The phrase, he said, can be read symbolically as an affirmation that the Wise Men were changed by their encounter with Jesus and sent back to their normal lives to live in a new way and share their experience.
As with the Three Kings, the pope said, “the experience of God does not block us, but frees us; it does not imprison us, but puts us back on our way, returning us to the usual places of our existence. The places are the same but, after the encounter with Christ, we are not the same as before.”
The day before, Pope Francis led pilgrims in prayers for peace as tensions between the United States and Iran escalated following the assassination of a top Iranian general.
Several days after Ayatollah Ali Hosseini Khamenei, Iran’s supreme leader, warned of “harsh retaliation” for the Jan. 3 U.S. drone attack that killed Maj. Gen. Qassem Soleimani, the pope said that “a terrible air of tension is felt in many parts of the world.”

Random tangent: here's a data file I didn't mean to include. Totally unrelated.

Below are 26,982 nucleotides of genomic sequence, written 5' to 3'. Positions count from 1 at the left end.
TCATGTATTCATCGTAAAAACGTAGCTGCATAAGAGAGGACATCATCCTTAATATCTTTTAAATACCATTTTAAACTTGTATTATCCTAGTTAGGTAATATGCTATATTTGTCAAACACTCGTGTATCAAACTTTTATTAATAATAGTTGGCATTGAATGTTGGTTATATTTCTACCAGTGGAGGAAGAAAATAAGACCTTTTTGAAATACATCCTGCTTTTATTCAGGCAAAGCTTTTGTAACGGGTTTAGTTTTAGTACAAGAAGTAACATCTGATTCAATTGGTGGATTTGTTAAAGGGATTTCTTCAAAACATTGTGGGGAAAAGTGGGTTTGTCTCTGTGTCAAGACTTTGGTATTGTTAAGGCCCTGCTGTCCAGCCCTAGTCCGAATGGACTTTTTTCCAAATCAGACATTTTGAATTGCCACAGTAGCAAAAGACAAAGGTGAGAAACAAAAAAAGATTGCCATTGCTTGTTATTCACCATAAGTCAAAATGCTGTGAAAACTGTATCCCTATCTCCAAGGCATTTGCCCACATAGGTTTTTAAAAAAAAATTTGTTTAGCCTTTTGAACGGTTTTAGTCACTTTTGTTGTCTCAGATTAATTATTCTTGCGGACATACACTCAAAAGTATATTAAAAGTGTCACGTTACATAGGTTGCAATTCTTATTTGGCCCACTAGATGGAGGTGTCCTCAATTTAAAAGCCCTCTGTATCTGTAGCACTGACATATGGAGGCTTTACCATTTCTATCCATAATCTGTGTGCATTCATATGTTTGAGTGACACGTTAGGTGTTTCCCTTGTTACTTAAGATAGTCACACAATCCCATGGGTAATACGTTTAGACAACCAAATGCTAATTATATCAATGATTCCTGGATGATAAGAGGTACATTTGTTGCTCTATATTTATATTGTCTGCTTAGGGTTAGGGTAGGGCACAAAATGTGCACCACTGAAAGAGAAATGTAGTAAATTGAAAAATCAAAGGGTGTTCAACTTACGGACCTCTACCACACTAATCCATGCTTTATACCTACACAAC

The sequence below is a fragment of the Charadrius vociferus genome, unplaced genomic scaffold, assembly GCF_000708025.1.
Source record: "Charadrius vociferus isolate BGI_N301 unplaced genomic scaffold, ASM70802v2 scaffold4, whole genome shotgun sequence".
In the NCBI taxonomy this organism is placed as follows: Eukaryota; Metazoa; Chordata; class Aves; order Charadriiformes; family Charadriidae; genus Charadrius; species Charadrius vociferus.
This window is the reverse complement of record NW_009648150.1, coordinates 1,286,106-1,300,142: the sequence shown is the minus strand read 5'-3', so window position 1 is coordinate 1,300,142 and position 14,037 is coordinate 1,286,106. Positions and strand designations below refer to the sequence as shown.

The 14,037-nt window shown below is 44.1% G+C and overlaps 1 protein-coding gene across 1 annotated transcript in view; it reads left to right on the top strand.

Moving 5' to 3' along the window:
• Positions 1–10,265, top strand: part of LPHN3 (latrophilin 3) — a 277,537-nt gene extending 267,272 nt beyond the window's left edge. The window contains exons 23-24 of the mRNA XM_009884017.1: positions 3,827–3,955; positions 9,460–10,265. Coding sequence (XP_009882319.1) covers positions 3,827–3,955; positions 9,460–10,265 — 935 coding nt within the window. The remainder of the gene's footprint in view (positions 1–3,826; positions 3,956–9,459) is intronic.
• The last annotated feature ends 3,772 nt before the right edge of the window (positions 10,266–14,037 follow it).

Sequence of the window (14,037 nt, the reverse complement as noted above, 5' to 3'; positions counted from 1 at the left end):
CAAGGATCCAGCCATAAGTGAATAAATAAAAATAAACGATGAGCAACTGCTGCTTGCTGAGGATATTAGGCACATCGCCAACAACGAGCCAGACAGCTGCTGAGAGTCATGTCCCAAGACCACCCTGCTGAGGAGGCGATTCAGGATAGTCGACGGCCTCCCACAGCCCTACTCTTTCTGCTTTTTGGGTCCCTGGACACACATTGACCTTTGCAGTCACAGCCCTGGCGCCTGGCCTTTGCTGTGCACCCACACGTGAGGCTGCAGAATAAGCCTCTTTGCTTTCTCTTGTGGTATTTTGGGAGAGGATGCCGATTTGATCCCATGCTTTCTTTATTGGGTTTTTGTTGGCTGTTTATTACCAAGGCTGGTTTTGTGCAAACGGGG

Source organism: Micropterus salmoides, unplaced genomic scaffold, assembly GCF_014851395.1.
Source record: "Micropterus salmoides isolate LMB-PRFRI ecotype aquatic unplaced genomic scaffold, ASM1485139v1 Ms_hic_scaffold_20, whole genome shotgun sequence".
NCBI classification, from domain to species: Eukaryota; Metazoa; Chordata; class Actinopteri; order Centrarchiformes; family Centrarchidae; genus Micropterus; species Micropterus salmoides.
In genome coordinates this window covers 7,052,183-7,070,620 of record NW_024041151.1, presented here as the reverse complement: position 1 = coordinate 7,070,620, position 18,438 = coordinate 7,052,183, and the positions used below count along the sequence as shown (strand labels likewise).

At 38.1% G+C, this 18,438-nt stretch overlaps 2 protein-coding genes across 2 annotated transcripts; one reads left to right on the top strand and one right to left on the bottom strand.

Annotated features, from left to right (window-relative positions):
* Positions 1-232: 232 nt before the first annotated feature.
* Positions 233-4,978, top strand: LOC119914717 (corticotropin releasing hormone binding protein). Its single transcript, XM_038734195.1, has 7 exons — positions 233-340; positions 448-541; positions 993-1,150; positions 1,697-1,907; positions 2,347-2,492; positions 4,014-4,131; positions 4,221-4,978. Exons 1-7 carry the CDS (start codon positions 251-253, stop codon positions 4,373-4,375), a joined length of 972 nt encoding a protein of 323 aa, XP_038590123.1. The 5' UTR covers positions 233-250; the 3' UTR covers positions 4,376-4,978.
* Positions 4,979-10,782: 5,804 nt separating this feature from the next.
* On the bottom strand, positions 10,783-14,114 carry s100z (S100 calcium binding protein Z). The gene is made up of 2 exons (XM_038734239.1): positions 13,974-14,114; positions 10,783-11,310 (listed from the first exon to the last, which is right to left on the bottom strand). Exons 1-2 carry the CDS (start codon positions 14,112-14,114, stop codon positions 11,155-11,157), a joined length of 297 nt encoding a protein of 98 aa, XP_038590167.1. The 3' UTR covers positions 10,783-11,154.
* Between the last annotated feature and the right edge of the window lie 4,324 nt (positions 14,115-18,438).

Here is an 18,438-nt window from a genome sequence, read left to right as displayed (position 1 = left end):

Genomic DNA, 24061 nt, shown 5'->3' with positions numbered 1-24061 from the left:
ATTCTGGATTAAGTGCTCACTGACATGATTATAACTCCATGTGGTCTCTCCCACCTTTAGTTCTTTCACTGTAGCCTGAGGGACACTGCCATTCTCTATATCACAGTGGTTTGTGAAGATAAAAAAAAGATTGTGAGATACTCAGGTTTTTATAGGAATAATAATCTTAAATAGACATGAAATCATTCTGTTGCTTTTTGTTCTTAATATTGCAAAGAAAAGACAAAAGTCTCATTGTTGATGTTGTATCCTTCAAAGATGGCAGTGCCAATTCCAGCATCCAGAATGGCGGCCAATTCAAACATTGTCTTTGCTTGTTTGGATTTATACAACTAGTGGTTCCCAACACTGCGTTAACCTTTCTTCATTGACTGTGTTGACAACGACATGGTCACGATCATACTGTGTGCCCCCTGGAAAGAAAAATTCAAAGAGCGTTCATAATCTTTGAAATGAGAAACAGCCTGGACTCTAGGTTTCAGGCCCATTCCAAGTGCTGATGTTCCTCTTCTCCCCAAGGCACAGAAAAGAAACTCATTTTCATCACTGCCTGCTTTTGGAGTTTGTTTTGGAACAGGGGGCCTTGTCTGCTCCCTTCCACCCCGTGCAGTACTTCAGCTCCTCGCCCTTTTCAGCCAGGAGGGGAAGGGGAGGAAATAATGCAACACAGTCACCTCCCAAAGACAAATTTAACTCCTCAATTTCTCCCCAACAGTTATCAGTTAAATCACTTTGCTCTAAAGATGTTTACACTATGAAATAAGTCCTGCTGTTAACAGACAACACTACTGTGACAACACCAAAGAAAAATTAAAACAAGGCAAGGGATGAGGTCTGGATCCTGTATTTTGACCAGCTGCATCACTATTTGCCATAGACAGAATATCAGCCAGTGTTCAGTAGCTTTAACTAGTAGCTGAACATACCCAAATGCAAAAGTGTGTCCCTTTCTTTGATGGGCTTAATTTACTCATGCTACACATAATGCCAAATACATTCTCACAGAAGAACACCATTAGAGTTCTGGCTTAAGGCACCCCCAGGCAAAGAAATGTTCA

“War only brings death and destruction. I call on all parties to keep alive the flame of dialogue and self-control and avoid the shadow of enmity,” the pope said after praying the Angelus prayer with pilgrims gathered in St. Peter’s Square Jan. 5.
He then led the pilgrims in a moment of silent prayer so “that the Lord may give us the grace” of peace.
The drone strike, which killed Soleimani and six other people, including an Iraqi militia commander, caused a sharp escalation in already tense relations after President Donald Trump pulled out of a nuclear deal with Iran last year.
In an interview with CNN, U.S. Secretary of State Mike Pompeo defended Trump’s decision and said that Soleimani “was actively plotting in the region to take actions, the big action as he described it, that would have put dozens if not hundreds of American lives at risk. We know it was imminent.”
Shortly after the Iranian general’s death, the United States deployed an additional 3,000 troops to the Middle East to stave off any retaliatory attacks against forces in the region.
However, the attack was seen by world leaders as an unnecessary provocation that could further destabilize the Middle East.